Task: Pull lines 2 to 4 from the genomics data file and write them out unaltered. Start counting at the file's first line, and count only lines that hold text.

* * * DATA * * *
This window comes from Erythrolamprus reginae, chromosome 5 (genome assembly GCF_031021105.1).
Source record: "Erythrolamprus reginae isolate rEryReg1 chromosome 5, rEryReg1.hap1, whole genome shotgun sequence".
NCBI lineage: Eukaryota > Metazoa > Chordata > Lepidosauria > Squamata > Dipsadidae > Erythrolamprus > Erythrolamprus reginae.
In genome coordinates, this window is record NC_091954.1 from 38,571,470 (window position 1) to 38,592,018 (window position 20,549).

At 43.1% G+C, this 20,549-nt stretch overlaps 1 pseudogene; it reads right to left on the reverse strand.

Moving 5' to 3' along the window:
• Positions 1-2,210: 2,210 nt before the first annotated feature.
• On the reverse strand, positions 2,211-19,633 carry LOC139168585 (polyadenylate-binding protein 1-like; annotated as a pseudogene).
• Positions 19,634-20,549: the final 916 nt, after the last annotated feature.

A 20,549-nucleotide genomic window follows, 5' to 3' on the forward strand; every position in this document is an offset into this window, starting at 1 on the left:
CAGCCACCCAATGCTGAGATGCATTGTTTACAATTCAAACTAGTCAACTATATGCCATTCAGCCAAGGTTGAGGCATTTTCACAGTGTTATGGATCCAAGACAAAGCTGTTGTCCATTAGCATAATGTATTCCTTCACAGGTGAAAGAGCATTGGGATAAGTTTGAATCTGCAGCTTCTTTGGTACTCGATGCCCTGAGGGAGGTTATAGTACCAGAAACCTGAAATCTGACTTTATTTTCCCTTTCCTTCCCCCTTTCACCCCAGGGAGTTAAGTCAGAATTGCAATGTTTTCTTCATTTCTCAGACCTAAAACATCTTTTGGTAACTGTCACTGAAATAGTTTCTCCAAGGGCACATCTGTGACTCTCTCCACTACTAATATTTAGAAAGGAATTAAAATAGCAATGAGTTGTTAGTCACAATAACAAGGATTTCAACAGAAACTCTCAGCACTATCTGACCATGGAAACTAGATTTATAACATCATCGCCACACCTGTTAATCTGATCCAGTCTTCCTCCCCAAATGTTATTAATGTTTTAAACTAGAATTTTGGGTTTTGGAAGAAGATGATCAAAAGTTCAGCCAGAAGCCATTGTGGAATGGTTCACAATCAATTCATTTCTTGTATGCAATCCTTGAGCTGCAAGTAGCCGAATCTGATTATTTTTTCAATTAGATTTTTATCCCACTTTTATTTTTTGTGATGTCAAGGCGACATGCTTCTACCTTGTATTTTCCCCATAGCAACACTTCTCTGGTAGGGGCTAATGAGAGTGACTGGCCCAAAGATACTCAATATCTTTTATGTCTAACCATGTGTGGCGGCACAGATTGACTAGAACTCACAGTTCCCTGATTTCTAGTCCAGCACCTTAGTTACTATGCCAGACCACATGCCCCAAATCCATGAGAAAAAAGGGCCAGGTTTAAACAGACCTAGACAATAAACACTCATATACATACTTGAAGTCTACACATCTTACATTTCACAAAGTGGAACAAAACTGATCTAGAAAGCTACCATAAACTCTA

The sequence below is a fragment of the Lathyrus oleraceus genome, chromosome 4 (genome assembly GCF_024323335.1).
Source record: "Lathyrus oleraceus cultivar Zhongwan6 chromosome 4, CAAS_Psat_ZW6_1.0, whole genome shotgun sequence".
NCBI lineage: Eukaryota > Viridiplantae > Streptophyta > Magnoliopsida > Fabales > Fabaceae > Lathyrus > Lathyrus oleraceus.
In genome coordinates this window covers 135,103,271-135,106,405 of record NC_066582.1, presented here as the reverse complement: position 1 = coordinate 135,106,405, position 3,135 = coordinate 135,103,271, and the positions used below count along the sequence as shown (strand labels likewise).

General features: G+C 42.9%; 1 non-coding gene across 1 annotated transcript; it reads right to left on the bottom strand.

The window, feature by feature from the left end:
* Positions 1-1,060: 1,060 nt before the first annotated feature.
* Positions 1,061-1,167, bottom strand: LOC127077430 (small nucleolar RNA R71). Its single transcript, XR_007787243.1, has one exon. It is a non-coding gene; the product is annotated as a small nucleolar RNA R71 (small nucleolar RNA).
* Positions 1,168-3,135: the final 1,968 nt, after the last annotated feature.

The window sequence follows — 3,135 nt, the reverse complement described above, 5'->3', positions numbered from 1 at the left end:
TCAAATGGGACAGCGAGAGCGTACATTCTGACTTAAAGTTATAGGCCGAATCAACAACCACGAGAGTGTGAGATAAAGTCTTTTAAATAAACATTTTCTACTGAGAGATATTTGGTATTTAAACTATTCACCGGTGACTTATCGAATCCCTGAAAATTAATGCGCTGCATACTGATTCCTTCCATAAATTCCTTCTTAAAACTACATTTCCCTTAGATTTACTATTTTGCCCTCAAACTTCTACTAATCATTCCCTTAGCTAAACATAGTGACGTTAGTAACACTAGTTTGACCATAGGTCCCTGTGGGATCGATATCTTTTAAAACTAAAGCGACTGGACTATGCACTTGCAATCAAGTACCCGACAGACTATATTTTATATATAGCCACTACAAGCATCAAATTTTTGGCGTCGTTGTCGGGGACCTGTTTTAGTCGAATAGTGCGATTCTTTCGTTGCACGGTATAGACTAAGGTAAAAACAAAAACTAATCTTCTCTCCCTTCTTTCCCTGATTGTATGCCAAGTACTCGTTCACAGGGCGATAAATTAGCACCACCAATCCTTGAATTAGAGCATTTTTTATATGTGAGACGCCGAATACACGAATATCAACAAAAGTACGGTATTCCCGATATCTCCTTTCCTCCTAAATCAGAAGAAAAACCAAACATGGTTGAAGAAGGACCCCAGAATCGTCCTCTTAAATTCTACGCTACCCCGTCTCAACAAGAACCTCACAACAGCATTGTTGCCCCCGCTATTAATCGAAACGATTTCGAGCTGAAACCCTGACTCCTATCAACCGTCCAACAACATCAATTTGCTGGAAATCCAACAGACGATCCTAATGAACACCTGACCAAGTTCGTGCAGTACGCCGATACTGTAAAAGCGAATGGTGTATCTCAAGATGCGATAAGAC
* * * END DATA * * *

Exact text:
Source record: "Erythrolamprus reginae isolate rEryReg1 chromosome 5, rEryReg1.hap1, whole genome shotgun sequence".
NCBI lineage: Eukaryota > Metazoa > Chordata > Lepidosauria > Squamata > Dipsadidae > Erythrolamprus > Erythrolamprus reginae.
In genome coordinates, this window is record NC_091954.1 from 38,571,470 (window position 1) to 38,592,018 (window position 20,549).